Europe is in Recession Because ECB Wants It

I am traveling today, so only have time to complain about some themes I keep coming across when reading the press and speaking to people out in the real world. No links.

1. There is no reason at all for the ECB to look around for transmission mechanisms to boost the eurozone economy. Europe is in recession because the ECB WANTS IT TO BE IN RECESSION. Yes, the ECB doesn’t know that it wants a recession, but the NGDP growth it is producing will inevitably produce a recession in the eurozone. OK, they aren’t even targeting NGDP, but the highly flawed CPI including oil and VAT that they are trying to hold well below 2% will inevitably produce the sort of slow NGDP growth that will inevitably produce recession.

2. The ECB is not at the zero bound. Over the past few years they’ve been repeatedly steering eurozone inflation through conventional policies of raising and lowering the short term interest rate. If they had a broken transmission mechanism they would not have been raising rates during 2011.

3. And even if they were out of room to cut rates, they are not out of paper and ink. There is no need to look for wacky UK-style proposals to stimulate bank lending–that’s what got us into this mess in the first place. They need to do monetary stimulus, WHICH HAS NOTHING TO DO WITH BANK LENDING. More currency depreciates the value of a euro note for the same reason that a big apple crop depreciates the value of an apple. Does a big apple harvest only cause apple prices to fall if bank lending is stimulated? Of course unlike apples, currency is durable. Hence the increase needs to be (expected to be) at least partly permanent.

4. Money is very tight in the eurozone, using the Bernanke NGDP/inflation criterion for tightness. They don’t need new ideas, they need to adopt an easy money policy. The bank lending channel was just as broken in 2010, when eurozone GDP was rising.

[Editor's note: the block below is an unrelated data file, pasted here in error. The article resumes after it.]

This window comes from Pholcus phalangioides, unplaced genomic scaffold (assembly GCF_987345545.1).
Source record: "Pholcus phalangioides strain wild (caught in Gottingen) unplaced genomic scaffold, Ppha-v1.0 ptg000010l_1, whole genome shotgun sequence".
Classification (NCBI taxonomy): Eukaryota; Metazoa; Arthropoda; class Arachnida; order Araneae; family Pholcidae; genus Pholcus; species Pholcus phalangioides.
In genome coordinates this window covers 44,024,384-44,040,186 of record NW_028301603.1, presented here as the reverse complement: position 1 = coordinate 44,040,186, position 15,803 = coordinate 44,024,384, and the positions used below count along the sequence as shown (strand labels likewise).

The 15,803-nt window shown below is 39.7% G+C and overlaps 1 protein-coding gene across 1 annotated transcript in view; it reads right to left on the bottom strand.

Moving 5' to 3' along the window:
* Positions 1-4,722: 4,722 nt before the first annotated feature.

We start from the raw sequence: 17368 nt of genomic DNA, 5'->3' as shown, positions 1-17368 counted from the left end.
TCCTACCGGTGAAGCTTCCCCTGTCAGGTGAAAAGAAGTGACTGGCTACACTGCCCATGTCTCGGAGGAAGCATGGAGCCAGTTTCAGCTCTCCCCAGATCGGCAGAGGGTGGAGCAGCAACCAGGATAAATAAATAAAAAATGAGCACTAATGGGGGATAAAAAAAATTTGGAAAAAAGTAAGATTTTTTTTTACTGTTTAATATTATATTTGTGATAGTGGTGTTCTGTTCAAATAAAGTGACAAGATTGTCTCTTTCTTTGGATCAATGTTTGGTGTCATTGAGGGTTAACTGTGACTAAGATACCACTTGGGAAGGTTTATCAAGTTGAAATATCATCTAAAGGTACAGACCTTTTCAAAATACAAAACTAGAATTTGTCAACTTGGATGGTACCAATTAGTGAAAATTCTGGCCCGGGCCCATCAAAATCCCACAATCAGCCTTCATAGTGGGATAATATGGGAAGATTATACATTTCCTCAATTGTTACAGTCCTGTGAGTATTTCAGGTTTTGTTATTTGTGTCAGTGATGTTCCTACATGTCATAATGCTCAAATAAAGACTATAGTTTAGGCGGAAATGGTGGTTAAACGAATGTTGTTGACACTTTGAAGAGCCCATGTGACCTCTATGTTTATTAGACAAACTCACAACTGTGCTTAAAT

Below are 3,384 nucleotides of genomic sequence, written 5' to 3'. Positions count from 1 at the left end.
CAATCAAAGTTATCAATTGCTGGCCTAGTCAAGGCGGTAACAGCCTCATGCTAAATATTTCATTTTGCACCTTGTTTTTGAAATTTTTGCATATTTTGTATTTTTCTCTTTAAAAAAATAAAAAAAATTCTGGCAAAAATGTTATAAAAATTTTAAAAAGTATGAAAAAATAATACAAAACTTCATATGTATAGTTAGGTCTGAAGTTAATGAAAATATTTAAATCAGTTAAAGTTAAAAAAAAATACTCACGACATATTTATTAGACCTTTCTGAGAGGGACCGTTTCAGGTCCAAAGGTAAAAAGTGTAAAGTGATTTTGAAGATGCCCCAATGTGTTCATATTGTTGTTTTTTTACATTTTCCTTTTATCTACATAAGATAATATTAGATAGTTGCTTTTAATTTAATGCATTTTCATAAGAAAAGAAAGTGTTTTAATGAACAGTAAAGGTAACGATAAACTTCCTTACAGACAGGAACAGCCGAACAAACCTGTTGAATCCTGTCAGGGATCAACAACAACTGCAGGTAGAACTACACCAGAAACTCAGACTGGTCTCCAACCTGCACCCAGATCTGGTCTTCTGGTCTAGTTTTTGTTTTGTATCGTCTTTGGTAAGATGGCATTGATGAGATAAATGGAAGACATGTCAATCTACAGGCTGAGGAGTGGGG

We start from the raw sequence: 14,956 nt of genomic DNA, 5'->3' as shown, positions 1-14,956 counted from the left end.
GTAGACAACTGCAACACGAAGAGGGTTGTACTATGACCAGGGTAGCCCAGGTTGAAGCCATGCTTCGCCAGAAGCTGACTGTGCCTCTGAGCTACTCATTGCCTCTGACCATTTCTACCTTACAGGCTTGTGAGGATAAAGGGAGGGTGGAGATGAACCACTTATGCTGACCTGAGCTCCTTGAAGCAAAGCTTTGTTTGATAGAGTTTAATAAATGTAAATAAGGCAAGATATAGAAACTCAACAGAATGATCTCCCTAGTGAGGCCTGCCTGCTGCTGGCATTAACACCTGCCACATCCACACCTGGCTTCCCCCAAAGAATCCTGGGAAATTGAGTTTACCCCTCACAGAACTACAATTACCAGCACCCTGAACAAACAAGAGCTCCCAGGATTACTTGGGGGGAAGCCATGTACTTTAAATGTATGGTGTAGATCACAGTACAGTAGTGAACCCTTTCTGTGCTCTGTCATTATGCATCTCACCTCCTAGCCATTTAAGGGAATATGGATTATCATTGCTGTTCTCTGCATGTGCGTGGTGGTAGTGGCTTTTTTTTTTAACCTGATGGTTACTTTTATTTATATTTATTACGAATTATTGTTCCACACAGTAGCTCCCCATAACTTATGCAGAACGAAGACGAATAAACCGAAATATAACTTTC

5. Is there any excuse for the press to still be talking about “easy money” throughout the developed world? (A view that seems to be based on little more than low interest rates.) I mean seriously, after the last 6 months in Japan, how can people still equate easy money with low rates? Just to refresh your memory, Japan’s had near zero rates for 16 years and nothing has changed in the past 6 months. Yet when you talk to finance-types you get the impression the current stock market booms are due to low interest rates caused by easy money. That “easy money” policy of low rates brought the Japanese stock market from 39,000 in the early 1990s to 8675 by mid November 2012.

6. Then Japan really did adopt a slightly easier money policy, and stocks soared 70% in 6 months, even though the dominant paleo-Keynesian narrative says that monetary stimulus has no effects at zero rates. Oh wait, they’ve just invented a new theory! How convenient! At zero rates the liquidity trap applies to output but not stock prices, which are raised though the finance equivalent of “immaculate conception.”

7. For anyone with two eyes, the past few months have decisively confirmed the Bernanke/Friedman/Mishkin/market monetarist view that low rates do not mean easy money. That high rates don’t mean tight money. And yet the other 99.999999% of humanity continues to blather on about “tight money” in 1979 and the Latin American hyperinflations, and “easy money” in the 1930s and the late 1990s Japanese deflation, and the current morass.

8. Again, eurozone tight money is keeping eurozone NGDP flat, and that’s a sufficient condition for a recession. Yes, they may also have supply-side problems, but that’s beside the point. Tight money is a sufficient condition for recession. They can adopt a policy of 4% NGDP growth if they want to; they simply don’t want to. Until that dynamic changes, the eurozone will continue to under-perform.

9. Nothing is gained by disaggregating the eurozone. Yes, some countries are healthier than others, but easier money will boost the overall eurozone NGDP, and that’s likely to help the weak as much as the strong, perhaps more. Recall that the current tight money policy HURT THE WEAK MUCH MORE THAN THE STRONG.

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About Scott Sumner 492 Articles

Affiliation: Bentley University

Scott Sumner has taught economics at Bentley University for the past 27 years.

He earned a BA in economics at Wisconsin and a PhD at University of Chicago.

Professor Sumner's current research topics include monetary policy targets and the Great Depression. His areas of interest are macroeconomics, monetary theory and policy, and history of economic thought.

Professor Sumner has published articles in the Journal of Political Economy, the Journal of Money, Credit and Banking, and the Bulletin of Economic Research.

Visit: TheMoneyIllusion

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